Who doesn’t love the look of a Victorian pantry in a country house or museum. But is a pantry or larder a practical solution for storing your food items?
Let’s be clear from the outset, I’m not influenced by the likes of Kirsty Allsopp who bleat on about the benefits of their pantry!
Many of the pantries belonging to TV domestic goddesses are a partitioned area of a cavernous kitchen.
The recreation of my pantry was not such an easy sell!
“Why do you want to make a small kitchen even smaller?” responded my partner when I pitched this ‘gem’ of an idea.
He was right – the original pantry had been knocked through into the previous scullery to create an OK-sized galley kitchen.
The Victorian owners had the luxury of a larger kitchen in the back room. However, I haven’t looked back since reinstating my Victorian pantry!
Victorian pantry – the benefits!
Well, food and other kitchen items are:
- not exposed to cooking grease and dust so less cleaning
- within easy reach unlike in kitchen cupboards
- not hidden away and forgotten about (we’ve all been there with a rotten orange at the back of a cupboard) so good for stock management
- (most importantly!) more pretty and quaint looking on open shelving.
Pantries are also excellent at Christmas when you haven’t got enough room in the fridge or freezer for wine and turkey. Just keep the pantry window open and let nature take over!
How we recreated our Victorian pantry
We found our Victorian pantry had been opened up into the kitchen using an RSJ supporting beam, so we reinstated the original dividing wall using breeze blocks.
Previous owners blocked up the old doorway in the inner hallway years ago, so we created a new doorway linking to the current kitchen for practicality.
We kept our fitted fridge freezer with period-style doors in the pantry to keep all food stuffs in one room.
Finding your Victorian pantry
Unless your kitchen has had a massive extension with lots of walls removed, there are often tell-tale signs where your pantry was located:
- a little high window now part of your existing kitchen
- a change in direction of an original quarry tiled floor
- a cupboard door with small holes or a mesh opening for ventilation
- a small cupboard built into the kitchen wall with a small external window, common in 1930s and 1940s properties.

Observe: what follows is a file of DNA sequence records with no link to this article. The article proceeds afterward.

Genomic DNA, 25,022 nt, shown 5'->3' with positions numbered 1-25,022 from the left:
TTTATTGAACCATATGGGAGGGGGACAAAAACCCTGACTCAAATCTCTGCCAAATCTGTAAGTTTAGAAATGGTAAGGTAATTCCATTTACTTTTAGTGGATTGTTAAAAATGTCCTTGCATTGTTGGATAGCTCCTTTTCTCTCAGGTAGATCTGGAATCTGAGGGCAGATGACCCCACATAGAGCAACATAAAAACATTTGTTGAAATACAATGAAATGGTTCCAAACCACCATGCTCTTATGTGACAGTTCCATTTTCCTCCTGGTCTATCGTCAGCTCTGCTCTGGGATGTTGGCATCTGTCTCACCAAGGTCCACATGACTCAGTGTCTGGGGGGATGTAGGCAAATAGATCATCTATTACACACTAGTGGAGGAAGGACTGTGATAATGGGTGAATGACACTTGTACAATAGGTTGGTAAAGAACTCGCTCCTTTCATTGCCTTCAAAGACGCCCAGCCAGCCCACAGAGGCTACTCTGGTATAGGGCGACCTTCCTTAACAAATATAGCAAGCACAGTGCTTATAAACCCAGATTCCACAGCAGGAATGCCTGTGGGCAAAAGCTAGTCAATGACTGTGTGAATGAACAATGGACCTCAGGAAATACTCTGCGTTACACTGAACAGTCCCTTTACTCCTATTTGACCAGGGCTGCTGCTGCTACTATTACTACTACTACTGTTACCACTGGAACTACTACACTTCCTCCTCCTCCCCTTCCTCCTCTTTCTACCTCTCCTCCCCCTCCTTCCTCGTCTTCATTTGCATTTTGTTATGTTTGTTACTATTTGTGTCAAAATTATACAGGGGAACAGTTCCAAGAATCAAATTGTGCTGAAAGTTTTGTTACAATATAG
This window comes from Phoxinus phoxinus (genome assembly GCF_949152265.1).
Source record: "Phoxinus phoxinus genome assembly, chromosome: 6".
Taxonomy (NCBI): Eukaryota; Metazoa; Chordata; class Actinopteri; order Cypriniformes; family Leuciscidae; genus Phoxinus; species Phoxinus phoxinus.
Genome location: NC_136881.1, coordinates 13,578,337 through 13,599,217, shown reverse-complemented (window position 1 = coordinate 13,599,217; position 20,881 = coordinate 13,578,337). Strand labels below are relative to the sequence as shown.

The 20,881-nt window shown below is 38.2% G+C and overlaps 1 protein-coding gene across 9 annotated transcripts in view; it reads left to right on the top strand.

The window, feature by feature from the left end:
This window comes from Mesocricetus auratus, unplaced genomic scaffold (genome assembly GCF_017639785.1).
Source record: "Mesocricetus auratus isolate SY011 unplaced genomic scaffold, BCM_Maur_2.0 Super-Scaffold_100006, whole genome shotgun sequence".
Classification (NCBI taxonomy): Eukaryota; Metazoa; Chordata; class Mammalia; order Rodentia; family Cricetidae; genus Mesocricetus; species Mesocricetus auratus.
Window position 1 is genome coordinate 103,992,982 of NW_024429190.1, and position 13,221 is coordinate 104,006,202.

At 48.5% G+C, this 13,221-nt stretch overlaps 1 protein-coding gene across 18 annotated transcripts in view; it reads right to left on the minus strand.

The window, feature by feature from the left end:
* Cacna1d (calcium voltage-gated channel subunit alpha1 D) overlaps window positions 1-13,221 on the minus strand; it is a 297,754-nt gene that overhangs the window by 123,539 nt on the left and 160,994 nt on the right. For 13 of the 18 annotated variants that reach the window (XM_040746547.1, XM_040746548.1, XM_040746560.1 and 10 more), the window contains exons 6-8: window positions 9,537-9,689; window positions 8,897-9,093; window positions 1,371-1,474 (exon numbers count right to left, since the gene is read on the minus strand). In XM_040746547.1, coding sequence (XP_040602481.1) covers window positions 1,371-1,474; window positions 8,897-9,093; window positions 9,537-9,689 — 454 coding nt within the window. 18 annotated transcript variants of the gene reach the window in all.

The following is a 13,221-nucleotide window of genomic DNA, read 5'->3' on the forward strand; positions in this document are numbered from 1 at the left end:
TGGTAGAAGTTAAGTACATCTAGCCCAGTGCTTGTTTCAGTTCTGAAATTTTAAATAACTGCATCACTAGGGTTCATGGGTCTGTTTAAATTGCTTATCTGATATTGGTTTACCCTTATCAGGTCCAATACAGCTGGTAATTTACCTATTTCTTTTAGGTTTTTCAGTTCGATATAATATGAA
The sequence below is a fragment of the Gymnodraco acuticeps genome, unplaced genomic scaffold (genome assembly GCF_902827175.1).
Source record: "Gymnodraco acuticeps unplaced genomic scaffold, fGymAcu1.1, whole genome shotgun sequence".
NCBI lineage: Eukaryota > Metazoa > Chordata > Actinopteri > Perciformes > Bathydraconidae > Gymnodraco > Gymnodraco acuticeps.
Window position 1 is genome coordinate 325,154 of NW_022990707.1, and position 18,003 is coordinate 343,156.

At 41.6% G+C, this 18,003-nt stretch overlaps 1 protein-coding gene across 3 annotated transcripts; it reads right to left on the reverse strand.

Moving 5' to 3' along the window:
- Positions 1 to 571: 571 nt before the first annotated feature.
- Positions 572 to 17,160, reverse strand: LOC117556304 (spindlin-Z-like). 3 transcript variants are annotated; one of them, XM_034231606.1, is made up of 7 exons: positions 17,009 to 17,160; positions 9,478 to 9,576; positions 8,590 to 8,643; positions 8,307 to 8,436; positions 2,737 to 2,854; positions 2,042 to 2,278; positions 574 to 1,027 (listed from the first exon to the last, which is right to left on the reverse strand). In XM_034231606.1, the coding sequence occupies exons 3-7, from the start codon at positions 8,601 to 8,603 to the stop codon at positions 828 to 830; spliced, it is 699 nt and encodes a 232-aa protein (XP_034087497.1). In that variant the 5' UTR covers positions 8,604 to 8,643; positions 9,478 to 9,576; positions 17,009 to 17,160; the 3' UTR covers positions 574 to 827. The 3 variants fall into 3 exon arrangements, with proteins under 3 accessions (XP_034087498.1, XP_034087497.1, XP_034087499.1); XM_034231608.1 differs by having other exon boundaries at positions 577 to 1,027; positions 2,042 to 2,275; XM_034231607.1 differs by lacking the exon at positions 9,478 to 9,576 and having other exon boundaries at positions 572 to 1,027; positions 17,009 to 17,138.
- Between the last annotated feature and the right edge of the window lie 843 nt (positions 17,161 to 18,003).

The pantry was often the cupboard under the stairs until the 1960s when refrigerators became more commonplace. So chuck out your junk and add a few shelves and you have a pantry!
I also use my understairs cupboard for storing old cooking and cleaning utensils – I suspect it was once used for food storage due to the small meshed opening in its door.
Top tips for an authentic pantry
Matt grey-white or light blue painted walls
The Victorians painted pantries a light coloured distemper, often a very light blue as they believed this colour dispelled flies.
A matt emulsion replicates this period finish but be careful as many matt paints mark and stain easily.
We used a durable matt paint made by Johnstones for easy cleaning and to avoid those horrible greasy looking marks.
See my house tour section for the colour code of a very light blue distemper found in my house from the 1920s.
A marble, slate or stone cold slab
Cold slabs (or ‘thrawls’ to Midlands folk) were usually located under a pantry window low to the ground to keep cheeses, milk and butter cool.
The material used depended on the status of the house. Slate was common in middle-class homes and stone in working-class properties for cheapness.
Brick bases held up these slabs – I located my original slab’s position from the original quarry tiles built around this feature.
Meshed windows and covers
Victorian housebuilders used mesh to cover pantry windows rather than glass to keep the room cool and stop flies entering.
This could be a security risk today so I have a glazed window that opens inwards with a perforated steel sheet cover on the outside frame.
If there was no window, holes or a meshed opening on the internal door was an alternative.
Mesh covers and meat safes (a small cupboard with meshed openings) protected uncovered foods from flies.
Bare pine shelves
The Victorians often left pantry shelves unpainted and scoured them with salt to keep them clean.
Although household lead paint was not banned until the 1960s, the late Victorians were aware of its dangers so this tradition became even more important.
In some cases the shelves were painted whilst keeping their tops bare pine, as I’ve recreated in my pantry.
Many a proud housewife cut up old newspapers with a frilly edge to protect shelves against grease and spillages. I photocopied pages from an early 20th century newspaper for an authentic look.
Also visit my Pinterest account for pantry photos for more inspiration